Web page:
When Comcast announced it was going to throw $45 billion in stock at Time Warner Cable and create one giant cable company, you could barely contain the groans across the Internet — and with good reason. Here are two of the most hated companies in America attempting to form like Voltron into one giant behemoth of consumer contempt, and Comcast’s argument about cable companies not competing with each other won’t convince any cable customers that this deal is a good idea.
The most curious thing about this merger announcement, though, might be its timing. About six hours prior to the announcement, Bloomberg published this piece about a potential set-top-box partnership between Time Warner Cable and Apple.
Apple Inc. (AAPL) is planning to introduce a new Apple TV set-top box and is negotiating with Time Warner Cable Inc. (TWC) and other potential partners to add video content, according to people with knowledge of the matter.
Apple is aiming to unveil the device by April and have it available for sale by the Christmas holidays, though the release date could change because the company is still in the process of securing new agreements with programming and distribution partners, said two people, who asked not to be identified because the plans are private.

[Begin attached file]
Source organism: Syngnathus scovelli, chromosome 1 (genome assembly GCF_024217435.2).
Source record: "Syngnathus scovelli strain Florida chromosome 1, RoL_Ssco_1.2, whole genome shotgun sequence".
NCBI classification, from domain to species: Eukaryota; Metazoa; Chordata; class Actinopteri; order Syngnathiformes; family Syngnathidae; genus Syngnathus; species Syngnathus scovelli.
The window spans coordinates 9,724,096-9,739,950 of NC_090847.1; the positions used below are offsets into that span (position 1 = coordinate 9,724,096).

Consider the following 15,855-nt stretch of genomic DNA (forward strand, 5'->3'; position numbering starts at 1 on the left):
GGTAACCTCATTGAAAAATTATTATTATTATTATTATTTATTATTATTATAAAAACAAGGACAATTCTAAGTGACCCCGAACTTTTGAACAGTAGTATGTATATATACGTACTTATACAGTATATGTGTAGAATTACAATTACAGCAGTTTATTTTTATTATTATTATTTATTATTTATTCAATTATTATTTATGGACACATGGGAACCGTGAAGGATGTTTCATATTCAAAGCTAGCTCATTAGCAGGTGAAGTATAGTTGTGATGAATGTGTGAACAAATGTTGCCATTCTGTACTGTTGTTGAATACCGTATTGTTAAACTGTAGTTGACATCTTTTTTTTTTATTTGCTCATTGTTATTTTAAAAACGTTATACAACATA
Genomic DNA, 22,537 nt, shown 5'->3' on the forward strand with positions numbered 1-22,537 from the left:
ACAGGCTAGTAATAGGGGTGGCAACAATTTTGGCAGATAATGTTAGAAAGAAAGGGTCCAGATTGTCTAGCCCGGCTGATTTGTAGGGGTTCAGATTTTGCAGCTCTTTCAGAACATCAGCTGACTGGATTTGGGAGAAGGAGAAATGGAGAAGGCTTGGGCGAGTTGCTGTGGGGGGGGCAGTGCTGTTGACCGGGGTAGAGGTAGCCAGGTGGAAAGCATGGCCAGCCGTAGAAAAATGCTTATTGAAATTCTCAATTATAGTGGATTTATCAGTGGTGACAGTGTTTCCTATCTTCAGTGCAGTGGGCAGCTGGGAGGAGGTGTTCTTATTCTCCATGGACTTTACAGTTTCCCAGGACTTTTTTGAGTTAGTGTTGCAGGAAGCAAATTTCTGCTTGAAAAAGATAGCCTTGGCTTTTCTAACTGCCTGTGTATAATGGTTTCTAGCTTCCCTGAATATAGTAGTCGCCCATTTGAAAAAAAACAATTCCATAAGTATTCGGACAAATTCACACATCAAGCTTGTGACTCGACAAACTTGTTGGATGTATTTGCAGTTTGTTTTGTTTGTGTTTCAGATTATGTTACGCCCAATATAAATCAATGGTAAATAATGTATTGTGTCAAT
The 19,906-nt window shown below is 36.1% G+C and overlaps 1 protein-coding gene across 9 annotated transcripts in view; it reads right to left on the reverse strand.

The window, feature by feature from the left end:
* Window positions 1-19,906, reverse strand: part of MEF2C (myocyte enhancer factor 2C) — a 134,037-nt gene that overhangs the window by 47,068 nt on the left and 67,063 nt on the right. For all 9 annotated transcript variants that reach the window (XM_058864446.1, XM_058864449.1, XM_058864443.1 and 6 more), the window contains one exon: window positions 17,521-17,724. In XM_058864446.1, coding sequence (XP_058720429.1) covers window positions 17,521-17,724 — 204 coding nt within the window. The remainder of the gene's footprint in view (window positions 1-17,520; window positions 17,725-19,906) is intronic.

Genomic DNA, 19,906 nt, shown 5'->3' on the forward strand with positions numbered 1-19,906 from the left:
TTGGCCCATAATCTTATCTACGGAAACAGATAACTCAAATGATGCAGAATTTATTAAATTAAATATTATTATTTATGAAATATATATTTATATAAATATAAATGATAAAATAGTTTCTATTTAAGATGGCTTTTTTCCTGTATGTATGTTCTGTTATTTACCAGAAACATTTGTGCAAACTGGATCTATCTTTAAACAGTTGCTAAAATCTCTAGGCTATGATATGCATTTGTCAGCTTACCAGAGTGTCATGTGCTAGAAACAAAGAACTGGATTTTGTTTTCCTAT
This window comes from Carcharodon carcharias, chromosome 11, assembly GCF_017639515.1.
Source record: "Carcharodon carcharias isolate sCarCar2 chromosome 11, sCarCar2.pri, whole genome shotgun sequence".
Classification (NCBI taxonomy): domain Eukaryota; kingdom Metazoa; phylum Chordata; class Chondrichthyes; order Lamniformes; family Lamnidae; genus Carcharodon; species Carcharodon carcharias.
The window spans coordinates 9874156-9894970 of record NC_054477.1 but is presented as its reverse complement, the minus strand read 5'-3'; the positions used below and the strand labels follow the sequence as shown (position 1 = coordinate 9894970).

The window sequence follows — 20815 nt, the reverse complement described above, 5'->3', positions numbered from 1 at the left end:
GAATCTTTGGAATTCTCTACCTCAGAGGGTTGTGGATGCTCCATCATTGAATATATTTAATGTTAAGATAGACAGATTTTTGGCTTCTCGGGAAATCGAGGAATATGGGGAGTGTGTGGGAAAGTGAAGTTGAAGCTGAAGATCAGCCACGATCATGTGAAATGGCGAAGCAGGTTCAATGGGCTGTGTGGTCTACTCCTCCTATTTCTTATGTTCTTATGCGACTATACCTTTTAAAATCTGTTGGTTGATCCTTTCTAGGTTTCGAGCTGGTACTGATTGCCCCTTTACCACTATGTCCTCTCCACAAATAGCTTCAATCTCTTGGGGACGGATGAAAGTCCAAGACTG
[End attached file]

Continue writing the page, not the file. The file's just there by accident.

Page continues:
The new device, which plugs into a television set, will have a faster processor than the previous version and an upgraded interface to make it easier for customers to navigate between TV shows, movies and other online content, one person said.
Suffice to say, Comcast wants no part of this. Apple has this nasty tendency to disrupt established markets, and with more than $150 billion in the bank, Apple would be nigh-unstoppable once it got started. Buying Time Warner Cable would allow Comcast to prevent Apple from getting any sort of foothold in the market.
It would also be a bad deal for would-be cord cutters, because Comcast’s broadband policies are designed to discourage cord cutting. Time Warner Cable does not have data caps on its broadband service; Comcast does. Those caps are designed to limit consumers’ ability to watch streaming video over services like Netflix, Hulu Plus, Amazon Prime, and YouTube, thus keeping people tied to cable for video. That benefits Comcast-owned NBC Universal, which owns a bevy of cable networks, including CNBC, MSNBC, NBC Sports Network, Golf Channel, USA Network, Bravo, E!, SyFy, and a few others that cable customers probably don’t even realize they’re paying for. Comcast wants to ensure those channels all have a guaranteed revenue stream, regardless of whether anyone is watching any of them.
Of course, other media corporations want to keep the bundle together as well, but a larger Comcast spells trouble for them, too — especially for Disney, which owns ESPN. Over the past few years, ESPN has paid huge sums of cash to pro sports leagues and college conferences in order to keep them away from NBC Sports Network. Some have suggested that ESPN helped Fox create Fox Sports 1 in order to prevent Comcast from becoming a legitimate competitor.